JimK-NY 03/27/22 07:59am Tech Issues
RE: Is it common to remove your truck camper at your camp spot?

A post like this seems to attract those who have removed their campers while camping. In spite of the responses, I would say removing the camper is rare. I spent 2 years camping full time in the National Parks in the western US. I can only remember seeing this happen once. In any case what others do does not need to change your plans.
JimK-NY 03/25/22 07:13am Truck Campers
RE: Is it common to remove your truck camper at your camp spot?

I avoid taking mine off. First the clearance on mine is really tight and reloading can take a while. Second, I use the space in front of the wheel wells between the camper and the truck. It is great for storing extra paper good, a long extension cord, space heater, boots, shoes, dirty laundry, etc. Third, I really enjoy having the conveniences of the camper with me at all times. That includes being able to prepare decent food, a cup of coffee, use the facilities and even take a mid-afternoon nap. There have been a few places were removing the camper would have been great. Goin to the Sun Road was mentioned. I just took the free bus instead.
JimK-NY 03/24/22 03:09pm Truck Campers
RE: Jackery 500 versus my RV battery

Your numbers are off. The 40 AH @12 v is conservative but correct for your current battery. To compare the Jackery you need to convert 500 Watt hour divided by 12 v = 41.6 AH. They have close to identical useable power. You laptop charger will pull 90 watts divided by 12 v = 7.5 amps. That seems excessive. I would check that number. That is only roughly 5 hours of charging for either the house battery or the Jackery. Of course, 5 hours of charging is not 5 hours of laptop use. Charging should take well less than an hour and should give you many hours of use off of the laptop battery. Clearly buying conventional batteries costs much less. Battery banks work best when all of the batteries are identical and of the same age. If you want more capacity and your existing battery is a few years old, then it makes sense to buy at least 2 new batteries. There is another common misconception that 6 v batteries will give you more amp hours. Remember to equate the AH of a 6 v battery to 12v, you need to divide the 6 v AH by 2. You will pay roughly the same and have batteries of equivalent size and weight when buying either 6 v or 12 v batteries. 6 v batteries, especially "golf cart" batteries are built for deep discharge. You can also buy deep discharge 12 v batteries. The typical car battery is optimized for quick cranking power. They work in an RV. They are not ideal but are readily available and often relatively low cost.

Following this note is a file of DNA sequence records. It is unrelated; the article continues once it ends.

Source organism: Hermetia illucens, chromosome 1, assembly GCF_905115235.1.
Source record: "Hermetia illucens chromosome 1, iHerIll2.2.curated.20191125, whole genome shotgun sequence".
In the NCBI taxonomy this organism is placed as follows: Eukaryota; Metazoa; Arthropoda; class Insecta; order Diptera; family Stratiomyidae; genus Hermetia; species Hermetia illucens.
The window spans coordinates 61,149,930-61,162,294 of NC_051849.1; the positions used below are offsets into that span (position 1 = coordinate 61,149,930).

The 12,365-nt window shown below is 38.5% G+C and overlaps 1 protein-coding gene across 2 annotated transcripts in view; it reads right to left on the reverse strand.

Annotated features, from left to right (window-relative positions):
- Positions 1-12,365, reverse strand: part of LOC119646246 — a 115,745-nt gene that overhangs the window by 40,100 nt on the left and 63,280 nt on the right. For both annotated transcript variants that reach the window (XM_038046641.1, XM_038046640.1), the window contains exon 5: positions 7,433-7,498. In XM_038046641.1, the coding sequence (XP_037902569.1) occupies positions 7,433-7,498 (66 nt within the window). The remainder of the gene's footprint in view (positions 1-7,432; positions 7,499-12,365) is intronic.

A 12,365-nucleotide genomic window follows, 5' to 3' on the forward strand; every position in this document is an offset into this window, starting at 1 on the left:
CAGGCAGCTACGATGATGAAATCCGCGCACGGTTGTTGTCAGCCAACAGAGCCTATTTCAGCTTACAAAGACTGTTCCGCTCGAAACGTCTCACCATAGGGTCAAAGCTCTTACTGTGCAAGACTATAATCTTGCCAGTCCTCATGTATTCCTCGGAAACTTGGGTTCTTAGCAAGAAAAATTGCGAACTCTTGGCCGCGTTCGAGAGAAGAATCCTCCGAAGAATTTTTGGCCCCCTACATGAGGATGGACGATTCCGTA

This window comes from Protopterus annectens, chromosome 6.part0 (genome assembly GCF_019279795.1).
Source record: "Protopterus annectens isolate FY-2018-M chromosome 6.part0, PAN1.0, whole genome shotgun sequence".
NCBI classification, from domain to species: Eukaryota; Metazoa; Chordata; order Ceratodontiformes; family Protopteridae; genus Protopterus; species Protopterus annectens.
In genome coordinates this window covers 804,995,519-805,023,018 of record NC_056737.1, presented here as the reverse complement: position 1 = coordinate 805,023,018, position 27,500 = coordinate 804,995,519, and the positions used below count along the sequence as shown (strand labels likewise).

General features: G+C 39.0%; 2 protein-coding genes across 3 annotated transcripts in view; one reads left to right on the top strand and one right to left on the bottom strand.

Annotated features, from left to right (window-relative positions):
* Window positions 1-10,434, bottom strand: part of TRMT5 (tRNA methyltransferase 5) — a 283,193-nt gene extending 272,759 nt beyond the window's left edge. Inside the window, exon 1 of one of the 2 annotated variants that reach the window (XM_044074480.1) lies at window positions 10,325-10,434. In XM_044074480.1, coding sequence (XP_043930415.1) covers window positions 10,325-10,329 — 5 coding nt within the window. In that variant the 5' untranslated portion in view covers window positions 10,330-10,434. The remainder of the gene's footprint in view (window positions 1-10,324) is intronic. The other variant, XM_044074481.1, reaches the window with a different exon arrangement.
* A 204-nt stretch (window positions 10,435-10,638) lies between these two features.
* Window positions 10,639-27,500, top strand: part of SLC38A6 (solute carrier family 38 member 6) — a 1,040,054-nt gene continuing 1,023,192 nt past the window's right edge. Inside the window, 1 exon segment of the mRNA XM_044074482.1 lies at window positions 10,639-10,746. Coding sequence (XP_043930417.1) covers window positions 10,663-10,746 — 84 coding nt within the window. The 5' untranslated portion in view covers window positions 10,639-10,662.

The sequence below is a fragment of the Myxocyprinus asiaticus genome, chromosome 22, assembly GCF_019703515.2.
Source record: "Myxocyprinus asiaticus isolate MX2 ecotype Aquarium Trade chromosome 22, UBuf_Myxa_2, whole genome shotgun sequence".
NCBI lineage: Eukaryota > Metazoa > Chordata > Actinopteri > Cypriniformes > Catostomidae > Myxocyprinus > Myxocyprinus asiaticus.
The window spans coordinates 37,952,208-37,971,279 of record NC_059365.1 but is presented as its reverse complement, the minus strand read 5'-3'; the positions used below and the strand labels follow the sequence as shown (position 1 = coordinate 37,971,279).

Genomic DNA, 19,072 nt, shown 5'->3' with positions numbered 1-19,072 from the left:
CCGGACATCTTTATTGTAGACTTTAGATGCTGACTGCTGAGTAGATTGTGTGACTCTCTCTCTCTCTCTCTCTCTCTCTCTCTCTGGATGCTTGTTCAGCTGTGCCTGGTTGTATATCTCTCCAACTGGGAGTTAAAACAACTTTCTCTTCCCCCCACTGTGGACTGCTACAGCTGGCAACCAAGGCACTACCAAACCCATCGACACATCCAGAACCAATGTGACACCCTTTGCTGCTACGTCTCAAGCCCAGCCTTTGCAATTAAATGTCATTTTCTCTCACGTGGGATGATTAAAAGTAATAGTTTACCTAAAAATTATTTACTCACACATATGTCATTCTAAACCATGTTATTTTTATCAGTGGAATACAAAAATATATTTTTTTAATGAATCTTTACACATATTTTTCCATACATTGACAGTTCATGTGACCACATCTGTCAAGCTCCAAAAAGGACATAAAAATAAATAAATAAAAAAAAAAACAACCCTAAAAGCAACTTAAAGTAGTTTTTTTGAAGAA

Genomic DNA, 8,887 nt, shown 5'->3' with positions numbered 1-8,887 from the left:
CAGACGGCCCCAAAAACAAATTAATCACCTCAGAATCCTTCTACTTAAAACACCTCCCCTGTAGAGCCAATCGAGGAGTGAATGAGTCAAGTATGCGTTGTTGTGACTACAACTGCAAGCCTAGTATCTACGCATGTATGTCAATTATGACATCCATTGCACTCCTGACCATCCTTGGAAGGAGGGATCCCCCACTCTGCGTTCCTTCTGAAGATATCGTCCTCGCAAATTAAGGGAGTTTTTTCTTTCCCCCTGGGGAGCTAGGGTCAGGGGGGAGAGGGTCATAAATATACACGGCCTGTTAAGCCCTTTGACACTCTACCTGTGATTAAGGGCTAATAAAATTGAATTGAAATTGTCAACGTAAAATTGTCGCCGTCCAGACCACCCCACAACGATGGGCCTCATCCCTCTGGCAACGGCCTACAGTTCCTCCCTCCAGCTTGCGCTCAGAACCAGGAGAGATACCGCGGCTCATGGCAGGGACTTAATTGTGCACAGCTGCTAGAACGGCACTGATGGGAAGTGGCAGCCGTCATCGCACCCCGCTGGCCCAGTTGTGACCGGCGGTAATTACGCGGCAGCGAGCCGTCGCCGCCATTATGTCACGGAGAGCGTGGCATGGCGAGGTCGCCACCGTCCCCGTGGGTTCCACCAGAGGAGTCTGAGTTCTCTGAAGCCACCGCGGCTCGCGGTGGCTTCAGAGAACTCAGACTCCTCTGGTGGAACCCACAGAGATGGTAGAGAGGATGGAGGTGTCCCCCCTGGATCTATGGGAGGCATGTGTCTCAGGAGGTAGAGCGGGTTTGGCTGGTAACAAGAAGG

JimK-NY 03/20/22 06:16am Tech Issues
RE: agm battery charge issue

What is the distance between the charger and the batteries? What is the wire gauge?
JimK-NY 03/18/22 12:07pm Tech Issues
RE: Truck modifications

*The need to replace OEM shocks might depend on the truck. I am happy with the OEM shocks on my 2018 Ram 3500. The ride might be slightly on the soft side but is secure enough and comfortable. I had Rancho shocks on my 2010 Ram 2500 and cranked them up to compensate for weaker springs. The ride was harsh to the point where my wife complained it seriously hurt her old whiplash injury. *With a camper on the heavy side, almost any 3/4 or 1 ton SWD truck is going to benefit from some suspension help. I have tried 3 options. AIRBAGS. These seem to work for some rigs but definitely not on mine. Regardless of the pressure, the ride was horrible with some much sway the rig was unsafe. I worked with my RV dealer, the RV manufacturer, and experimented on my own. They just did not work. SUPERSPRINGS. These worked really well on my Ram 2500. They leveled the ride, and gave a firmer ride allowing me to drop the Rancho settings for a comfortable ride. They are relatively inexpensive, easy to install yourself, and are to some extent adjustable. TIMBRENS. These are working well on my Ram 3500. They helped with the sag and headlight alignment and improved the overall feeling and ride. They seem expensive for what you get, but they work and they also do not change the suspension when driving the truck without the camper. I would not hesitate to use both Supersprings and Timbrens.
JimK-NY 03/15/22 06:03am Truck Campers
RE: What size inverter do I need?

Most hair clippers are now cordless. Problem solved for about $35.
JimK-NY 03/14/22 06:29am Tech Issues